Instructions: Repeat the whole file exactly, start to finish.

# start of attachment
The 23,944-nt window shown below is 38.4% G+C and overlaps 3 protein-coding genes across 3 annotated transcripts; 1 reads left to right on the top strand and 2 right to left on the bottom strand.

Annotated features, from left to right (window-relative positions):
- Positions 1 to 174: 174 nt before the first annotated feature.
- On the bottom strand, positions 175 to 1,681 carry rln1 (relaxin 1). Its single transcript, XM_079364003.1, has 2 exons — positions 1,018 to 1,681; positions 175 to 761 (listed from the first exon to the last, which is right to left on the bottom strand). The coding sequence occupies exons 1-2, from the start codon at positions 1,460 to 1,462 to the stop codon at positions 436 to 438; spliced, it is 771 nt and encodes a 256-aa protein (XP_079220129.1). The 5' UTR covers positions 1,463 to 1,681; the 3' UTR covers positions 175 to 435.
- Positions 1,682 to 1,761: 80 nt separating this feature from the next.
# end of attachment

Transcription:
The 23,944-nt window shown below is 38.4% G+C and overlaps 3 protein-coding genes across 3 annotated transcripts; 1 reads left to right on the top strand and 2 right to left on the bottom strand.

Annotated features, from left to right (window-relative positions):
- Positions 1 to 174: 174 nt before the first annotated feature.
- On the bottom strand, positions 175 to 1,681 carry rln1 (relaxin 1). Its single transcript, XM_079364003.1, has 2 exons — positions 1,018 to 1,681; positions 175 to 761 (listed from the first exon to the last, which is right to left on the bottom strand). The coding sequence occupies exons 1-2, from the start codon at positions 1,460 to 1,462 to the stop codon at positions 436 to 438; spliced, it is 771 nt and encodes a 256-aa protein (XP_079220129.1). The 5' UTR covers positions 1,463 to 1,681; the 3' UTR covers positions 175 to 435.
- Positions 1,682 to 1,761: 80 nt separating this feature from the next.